America’s Electricity Supply — Better Safe than Sorry
Few things are more essential to the way we live than electricity. And yet few are more often overlooked than the electricity grid that supplies it. Most of us simply assume that the power needed to keep our AC going and the lights on will always be there, and at an affordable price. That may be true for now, but it may not be in the very near future.
For one thing, market forces and government regulations have combined to shrink the number of electricity-generating power plants. Nuclear energy that supplies a fifth of our electricity is struggling. Nuclear plants are financially distressed. And bankruptcies and cost overruns have stymied new construction.
Coal power plants that just a decade ago provided more than half of the nation’s electricity now generate just a third. Government regulations and booming natural gas have decimated the coal fleet.
Meanwhile, environmental activists strongly oppose building either nuclear or coal plants, believing that wind and solar power can fill the gap. But replacing the 50 percent of electricity now supplied by coal and nuclear energy won’t be easy when wind and solar power meet less than 7 percent of our current demand.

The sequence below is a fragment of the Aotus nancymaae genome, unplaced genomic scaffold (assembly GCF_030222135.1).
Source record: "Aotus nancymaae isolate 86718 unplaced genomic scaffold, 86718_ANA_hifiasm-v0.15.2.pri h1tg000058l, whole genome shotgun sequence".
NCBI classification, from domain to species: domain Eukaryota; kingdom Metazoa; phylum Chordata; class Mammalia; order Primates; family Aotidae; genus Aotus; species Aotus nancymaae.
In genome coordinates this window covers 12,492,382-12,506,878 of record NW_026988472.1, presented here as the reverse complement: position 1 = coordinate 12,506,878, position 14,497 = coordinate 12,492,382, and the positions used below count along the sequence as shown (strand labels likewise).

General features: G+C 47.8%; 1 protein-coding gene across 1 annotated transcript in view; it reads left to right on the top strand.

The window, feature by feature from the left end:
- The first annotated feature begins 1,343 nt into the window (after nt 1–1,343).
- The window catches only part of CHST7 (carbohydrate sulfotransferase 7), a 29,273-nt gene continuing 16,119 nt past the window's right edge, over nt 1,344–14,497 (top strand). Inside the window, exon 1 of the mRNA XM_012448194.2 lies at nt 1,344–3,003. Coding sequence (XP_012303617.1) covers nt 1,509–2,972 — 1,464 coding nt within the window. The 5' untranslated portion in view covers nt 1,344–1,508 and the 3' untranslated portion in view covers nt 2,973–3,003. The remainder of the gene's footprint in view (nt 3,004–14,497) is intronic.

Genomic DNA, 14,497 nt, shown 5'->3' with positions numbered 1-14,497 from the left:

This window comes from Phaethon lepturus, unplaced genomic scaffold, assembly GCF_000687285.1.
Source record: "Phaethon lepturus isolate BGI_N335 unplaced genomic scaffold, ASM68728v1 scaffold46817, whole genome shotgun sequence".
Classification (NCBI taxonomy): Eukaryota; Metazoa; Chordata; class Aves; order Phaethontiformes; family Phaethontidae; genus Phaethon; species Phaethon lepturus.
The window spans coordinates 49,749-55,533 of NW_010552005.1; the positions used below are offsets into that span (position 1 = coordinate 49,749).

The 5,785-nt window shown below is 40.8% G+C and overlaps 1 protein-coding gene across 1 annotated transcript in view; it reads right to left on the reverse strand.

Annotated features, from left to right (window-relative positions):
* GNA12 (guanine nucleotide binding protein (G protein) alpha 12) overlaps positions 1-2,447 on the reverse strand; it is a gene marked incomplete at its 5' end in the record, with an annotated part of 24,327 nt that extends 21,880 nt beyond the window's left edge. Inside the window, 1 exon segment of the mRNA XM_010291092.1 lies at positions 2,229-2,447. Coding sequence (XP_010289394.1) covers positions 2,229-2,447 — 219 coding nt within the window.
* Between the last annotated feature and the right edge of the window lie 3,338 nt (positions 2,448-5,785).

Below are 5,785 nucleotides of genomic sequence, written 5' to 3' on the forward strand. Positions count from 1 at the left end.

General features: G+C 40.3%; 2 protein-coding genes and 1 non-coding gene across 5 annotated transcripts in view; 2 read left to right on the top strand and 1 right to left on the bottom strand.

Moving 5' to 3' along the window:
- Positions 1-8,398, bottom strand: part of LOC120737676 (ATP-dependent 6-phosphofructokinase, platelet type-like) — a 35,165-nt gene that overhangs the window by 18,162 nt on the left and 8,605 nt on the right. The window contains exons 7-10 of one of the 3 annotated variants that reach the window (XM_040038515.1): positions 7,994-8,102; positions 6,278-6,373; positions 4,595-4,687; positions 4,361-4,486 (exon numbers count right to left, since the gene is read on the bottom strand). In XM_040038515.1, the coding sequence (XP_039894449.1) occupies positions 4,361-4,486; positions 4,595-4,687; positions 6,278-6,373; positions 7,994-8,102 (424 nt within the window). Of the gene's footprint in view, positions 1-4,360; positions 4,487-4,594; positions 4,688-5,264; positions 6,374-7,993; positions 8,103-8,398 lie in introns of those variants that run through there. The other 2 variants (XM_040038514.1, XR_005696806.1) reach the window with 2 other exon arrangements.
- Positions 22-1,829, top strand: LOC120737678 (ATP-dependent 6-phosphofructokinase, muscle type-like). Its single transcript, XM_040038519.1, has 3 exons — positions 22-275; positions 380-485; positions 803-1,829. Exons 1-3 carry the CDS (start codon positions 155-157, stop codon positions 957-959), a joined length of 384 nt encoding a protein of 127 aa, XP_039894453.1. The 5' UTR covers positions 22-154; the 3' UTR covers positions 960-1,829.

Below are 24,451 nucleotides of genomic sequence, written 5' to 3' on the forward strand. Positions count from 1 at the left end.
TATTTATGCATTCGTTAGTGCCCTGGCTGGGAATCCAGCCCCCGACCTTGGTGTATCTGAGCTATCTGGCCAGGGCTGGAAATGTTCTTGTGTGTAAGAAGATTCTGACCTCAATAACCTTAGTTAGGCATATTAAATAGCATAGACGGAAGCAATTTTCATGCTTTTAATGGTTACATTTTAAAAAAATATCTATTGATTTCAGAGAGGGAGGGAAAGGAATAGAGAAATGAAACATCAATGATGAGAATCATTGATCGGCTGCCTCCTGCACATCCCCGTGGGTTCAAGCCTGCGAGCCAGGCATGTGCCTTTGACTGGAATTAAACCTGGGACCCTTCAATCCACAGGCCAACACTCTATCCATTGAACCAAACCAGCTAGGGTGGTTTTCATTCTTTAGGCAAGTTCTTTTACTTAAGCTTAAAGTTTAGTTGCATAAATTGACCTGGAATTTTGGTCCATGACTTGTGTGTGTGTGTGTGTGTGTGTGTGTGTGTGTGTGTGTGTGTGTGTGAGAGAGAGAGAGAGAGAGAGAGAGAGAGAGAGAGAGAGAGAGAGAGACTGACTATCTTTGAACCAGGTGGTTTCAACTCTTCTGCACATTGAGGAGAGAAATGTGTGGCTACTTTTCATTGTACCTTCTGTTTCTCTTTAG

That leaves natural gas to fill the gap. Optimists reassuringly point to our enormous supplies of natural gas. Experts who just a decade ago thought we would be helplessly reliant on imported gas now fret about a glut. Thanks to fracking technology that unlocked shale gas, the U.S. will become a net energy exporter next year if not before.
And that has some experts very concerned: won’t exporting natural gas, the fuel we’re relying on more than ever, raise its price here? It will if markets respond normally. That’s because exports offer producers a new, higher-value market. Last year, U.S. liquefied natural gas (LNG) found its way to more than 20 different nations and the U.S. Energy Information Administration expects U.S. LNG export capacity to grow sevenfold by 2019.
Natural gas producers see a rosy future. The CEO of oil and natural gas giant Continental Resources predicts U.S. natural gas exports could reach 30 billion cubic feet per day, equivalent to exporting 40 percent of current production.
That could potentially leave U.S. consumers, especially those who are heavily reliant on natural gas for their electricity and heat, with bigger utility bills and more volatile gas prices. A 2015 study for the Department of Energy concluded that “greater LNG exports raise domestic prices and lower prices internationally.”
Costlier electricity at home becomes even likelier if coal and nuclear power are no longer available to fill the gap. The U.S. Department of Energy is so concerned it has launched a study to examine the reliability of the nation’s power grid. Its report is expected soon.
With natural gas exports surging and the EV revolution now here, the safest course is to keep our coal and nuclear plants operating. It’s a recommendation the Energy Department would be wise to make.
We are better at preparing for the future than we are guessing what it will be. But we know we will be surprised. Let’s at least lower the risk that surprises may bring.
See the article here.
- On September 8, 2017